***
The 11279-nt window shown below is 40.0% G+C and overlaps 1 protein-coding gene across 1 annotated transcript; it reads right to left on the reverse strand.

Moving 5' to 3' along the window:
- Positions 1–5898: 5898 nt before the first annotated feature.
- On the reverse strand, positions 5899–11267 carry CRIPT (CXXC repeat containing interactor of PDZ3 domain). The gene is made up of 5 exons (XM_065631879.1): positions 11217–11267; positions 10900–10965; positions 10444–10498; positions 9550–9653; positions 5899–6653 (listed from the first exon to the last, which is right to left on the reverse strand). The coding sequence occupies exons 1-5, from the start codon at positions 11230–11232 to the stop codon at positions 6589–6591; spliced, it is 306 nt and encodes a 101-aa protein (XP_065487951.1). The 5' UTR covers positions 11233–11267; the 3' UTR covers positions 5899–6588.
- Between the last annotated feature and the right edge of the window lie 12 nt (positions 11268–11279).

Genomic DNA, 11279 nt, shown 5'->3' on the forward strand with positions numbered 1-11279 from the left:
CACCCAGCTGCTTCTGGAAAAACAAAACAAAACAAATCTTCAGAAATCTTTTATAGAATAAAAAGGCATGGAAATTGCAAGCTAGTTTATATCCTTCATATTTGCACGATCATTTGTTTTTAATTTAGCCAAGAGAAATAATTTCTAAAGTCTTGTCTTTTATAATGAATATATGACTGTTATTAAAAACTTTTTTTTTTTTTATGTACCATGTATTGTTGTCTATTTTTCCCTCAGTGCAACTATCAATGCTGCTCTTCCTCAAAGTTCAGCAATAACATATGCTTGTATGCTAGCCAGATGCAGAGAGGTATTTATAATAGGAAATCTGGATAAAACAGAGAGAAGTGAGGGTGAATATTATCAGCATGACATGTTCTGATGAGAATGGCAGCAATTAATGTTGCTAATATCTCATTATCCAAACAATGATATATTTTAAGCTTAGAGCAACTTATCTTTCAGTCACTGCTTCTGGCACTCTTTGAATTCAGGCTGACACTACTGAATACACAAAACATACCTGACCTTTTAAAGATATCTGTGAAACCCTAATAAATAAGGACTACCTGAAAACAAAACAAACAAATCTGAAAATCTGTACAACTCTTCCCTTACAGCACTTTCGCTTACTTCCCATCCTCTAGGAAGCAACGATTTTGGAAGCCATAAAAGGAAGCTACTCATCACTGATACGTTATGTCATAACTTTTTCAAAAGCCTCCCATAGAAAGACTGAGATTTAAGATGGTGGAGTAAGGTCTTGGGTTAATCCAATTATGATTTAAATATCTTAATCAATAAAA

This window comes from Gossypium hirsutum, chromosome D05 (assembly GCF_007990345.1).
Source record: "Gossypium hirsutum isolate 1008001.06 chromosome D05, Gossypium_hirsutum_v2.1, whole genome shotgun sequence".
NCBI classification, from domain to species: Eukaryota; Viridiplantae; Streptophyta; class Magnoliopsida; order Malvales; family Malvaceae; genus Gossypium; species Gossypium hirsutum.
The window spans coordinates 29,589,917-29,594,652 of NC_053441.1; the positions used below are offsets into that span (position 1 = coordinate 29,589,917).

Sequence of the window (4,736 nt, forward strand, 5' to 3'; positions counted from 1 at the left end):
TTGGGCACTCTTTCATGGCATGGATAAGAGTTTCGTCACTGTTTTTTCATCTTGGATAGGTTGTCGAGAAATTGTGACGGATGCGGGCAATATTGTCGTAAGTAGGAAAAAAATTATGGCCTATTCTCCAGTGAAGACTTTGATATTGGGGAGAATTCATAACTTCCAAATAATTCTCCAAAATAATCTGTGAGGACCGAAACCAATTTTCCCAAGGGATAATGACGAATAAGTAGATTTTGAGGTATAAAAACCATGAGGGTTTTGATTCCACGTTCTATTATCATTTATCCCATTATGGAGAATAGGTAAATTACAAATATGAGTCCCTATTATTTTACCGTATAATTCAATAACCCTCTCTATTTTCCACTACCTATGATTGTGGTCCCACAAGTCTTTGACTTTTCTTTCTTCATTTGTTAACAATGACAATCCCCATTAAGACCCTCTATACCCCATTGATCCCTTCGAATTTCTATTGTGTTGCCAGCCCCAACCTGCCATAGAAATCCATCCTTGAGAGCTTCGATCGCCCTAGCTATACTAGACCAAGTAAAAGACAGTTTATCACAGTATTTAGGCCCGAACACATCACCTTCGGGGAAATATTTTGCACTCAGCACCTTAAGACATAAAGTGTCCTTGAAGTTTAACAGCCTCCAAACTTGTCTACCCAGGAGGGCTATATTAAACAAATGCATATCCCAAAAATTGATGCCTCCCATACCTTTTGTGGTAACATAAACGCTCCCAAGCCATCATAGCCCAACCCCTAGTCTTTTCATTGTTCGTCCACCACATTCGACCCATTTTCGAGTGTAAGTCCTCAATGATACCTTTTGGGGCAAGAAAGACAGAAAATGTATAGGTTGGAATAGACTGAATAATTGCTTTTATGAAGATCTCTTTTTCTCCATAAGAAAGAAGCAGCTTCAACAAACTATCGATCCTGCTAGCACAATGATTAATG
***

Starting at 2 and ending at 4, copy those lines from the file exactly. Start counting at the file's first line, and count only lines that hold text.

Moving 5' to 3' along the window:
- Positions 1–5898: 5898 nt before the first annotated feature.
- On the reverse strand, positions 5899–11267 carry CRIPT (CXXC repeat containing interactor of PDZ3 domain). The gene is made up of 5 exons (XM_065631879.1): positions 11217–11267; positions 10900–10965; positions 10444–10498; positions 9550–9653; positions 5899–6653 (listed from the first exon to the last, which is right to left on the reverse strand). The coding sequence occupies exons 1-5, from the start codon at positions 11230–11232 to the stop codon at positions 6589–6591; spliced, it is 306 nt and encodes a 101-aa protein (XP_065487951.1). The 5' UTR covers positions 11233–11267; the 3' UTR covers positions 5899–6588.